Creating a Culture of Welcome | Reconstructing Judaism

Creating a Culture of Welcome

Article

(Originally published in RRA Connections)

When people would ask me to describe our congregation, I used to boast to them about the joyous seriousness of our davening; the dedication and intensity of our lehrhaus-style adult learning; the courage of our social action undertakings; and the pride our people take in being a reasonably successful experiment in creating Jewish sacred peoplehood.

Now I cut to the chase:  I say that our people take care of each other.  They visit each other at home and in the hospital.  They make dinner for the family of someone who is in some kind of deep trouble, whether it be health or otherwise.  They wave a wand and a shiva appears, from daveners to meals to follow-up after the mourning has concluded.  If the sick person or mourner is single or widowed, our community gets the word around and the person gets “lifted up.”  Congregants beyond driving age or capability get calls with offers for rides to services and classes, for as long as they are alive.  No one gets left out unless they really want to.

It wasn’t always so.  We used to work so hard on the showcase matters of congregational life that we forgot how painfully horrid it is to be incapable of taking care of oneself; of how lonely it is not to be contacted when everyone else is “doing fine” in their work, family, friendships, and especially in their interaction with their beloved Jewish community.  We forgot the fact that the more we kvelled about how great our programs, services, classes, lectures, and social action endeavors were, the more we were leaving out people who in many cases had done the heavy lifting in years gone by to make our current infrastructure possible.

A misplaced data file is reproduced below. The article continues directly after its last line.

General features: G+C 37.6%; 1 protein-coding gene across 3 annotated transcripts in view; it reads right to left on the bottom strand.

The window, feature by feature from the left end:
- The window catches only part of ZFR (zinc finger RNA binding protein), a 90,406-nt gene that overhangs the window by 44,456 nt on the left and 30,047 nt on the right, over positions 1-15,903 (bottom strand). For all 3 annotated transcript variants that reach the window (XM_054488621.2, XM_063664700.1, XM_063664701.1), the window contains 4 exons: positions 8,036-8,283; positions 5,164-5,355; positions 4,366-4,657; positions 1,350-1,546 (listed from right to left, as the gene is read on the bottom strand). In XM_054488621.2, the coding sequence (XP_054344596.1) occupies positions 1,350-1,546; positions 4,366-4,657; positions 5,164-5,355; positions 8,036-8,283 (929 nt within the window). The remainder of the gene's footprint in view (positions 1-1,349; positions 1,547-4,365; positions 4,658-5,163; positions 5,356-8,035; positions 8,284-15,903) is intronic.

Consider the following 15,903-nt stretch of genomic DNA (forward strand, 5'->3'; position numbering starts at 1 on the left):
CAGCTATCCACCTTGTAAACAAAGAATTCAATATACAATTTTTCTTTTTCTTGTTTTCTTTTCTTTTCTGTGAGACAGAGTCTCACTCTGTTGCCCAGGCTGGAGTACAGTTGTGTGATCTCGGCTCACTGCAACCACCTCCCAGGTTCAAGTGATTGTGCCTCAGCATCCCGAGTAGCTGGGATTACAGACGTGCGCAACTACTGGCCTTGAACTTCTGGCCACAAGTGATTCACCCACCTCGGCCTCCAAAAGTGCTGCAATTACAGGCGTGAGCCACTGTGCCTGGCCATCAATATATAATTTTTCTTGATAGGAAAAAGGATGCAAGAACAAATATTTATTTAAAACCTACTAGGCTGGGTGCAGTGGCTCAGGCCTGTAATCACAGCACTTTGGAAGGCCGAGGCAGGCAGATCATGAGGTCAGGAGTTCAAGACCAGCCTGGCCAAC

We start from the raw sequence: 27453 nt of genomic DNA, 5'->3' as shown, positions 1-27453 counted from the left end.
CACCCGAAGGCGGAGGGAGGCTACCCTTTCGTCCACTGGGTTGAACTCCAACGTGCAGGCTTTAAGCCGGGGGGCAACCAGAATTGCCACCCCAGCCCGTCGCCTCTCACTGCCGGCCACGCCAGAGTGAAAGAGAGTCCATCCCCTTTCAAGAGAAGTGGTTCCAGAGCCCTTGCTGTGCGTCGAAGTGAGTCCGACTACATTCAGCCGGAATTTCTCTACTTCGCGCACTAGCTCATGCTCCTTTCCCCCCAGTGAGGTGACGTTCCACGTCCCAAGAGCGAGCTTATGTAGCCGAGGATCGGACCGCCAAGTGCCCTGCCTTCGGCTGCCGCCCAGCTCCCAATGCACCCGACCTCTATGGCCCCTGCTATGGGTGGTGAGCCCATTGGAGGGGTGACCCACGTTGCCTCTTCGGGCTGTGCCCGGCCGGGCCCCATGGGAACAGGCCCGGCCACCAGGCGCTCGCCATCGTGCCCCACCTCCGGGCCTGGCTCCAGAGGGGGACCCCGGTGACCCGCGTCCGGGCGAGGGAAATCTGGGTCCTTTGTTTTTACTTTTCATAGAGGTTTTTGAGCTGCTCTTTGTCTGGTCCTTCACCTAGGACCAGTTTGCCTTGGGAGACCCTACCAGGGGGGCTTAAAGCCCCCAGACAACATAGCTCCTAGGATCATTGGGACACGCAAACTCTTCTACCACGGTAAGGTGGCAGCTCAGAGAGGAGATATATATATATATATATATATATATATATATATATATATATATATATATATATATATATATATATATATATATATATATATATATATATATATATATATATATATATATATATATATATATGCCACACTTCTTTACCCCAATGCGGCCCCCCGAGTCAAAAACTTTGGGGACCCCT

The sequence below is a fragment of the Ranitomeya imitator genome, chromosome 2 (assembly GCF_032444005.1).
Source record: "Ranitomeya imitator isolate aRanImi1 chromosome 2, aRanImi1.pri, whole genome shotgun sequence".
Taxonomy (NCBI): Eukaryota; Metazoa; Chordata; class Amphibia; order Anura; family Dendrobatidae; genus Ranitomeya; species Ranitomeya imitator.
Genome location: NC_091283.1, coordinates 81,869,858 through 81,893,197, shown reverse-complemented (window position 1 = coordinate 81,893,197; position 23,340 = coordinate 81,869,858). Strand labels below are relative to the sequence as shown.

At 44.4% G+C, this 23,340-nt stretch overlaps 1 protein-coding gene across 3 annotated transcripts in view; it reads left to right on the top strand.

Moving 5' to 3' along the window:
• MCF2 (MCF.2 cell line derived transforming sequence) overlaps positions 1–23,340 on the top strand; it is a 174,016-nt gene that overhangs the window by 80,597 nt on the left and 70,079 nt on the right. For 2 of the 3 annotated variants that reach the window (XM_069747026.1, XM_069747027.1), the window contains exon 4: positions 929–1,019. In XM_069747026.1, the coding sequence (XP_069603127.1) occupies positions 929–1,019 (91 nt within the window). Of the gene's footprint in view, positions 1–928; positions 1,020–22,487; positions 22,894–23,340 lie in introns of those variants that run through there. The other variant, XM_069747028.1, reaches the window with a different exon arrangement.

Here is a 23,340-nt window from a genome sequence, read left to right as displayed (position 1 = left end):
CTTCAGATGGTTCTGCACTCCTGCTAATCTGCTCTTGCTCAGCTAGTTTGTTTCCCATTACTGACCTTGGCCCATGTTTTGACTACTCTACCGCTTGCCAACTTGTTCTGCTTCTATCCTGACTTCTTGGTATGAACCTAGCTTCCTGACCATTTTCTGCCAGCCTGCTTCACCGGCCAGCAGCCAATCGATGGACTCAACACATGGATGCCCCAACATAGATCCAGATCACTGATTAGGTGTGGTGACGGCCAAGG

I realize I am not talking about people “outside the tent.”  Indeed, there are countless folks out there who don’t even know how to walk into our building.  Answer: Through the front door!  But that is not an answer for someone who feels spiritually or mentally blocked from approaching that door. 

Yet while we are industriously working to get those people in; to go out and escort them through the portal if necessary; to speak to them from the moment they enter to the moment they leave; to smother them with kindness and hospitality; to make them wish they could even be left alone for a moment to contemplate the intensity of the spiritual-cultural phenomenon they’ve just encountered; to make sure they know we don’t care whether they’re straight or queer, white or brown, male, female, or other, Jewish or not sure…

While we are doing all of those holy things, we need to remember that some long-time members ofthe congregation can be the most estranged strangers of all.  They don’t know anyone any more.  Or they do, but they feel forgotten by a community that concentrates its programmatic resources on “young families” and “the future of our synagogue.”  They are not the future, but they are still the living present.  Sometimes they just need a ride or a phone call or a visit.  Or an indication that in the grand scheme of our “future,” they and their precious past contributions matter a whole lot to those of us who contemplate and constitute that future.

Rabbi, Congregation Bet Am Shalom

Related Resources

Including the Stranger

A recounting of the philosophy and practices of Jewish outreach in Denver/Boulder.

Article
News and Blogs

Philosophy, Strategic Communications and Innovative Fundraising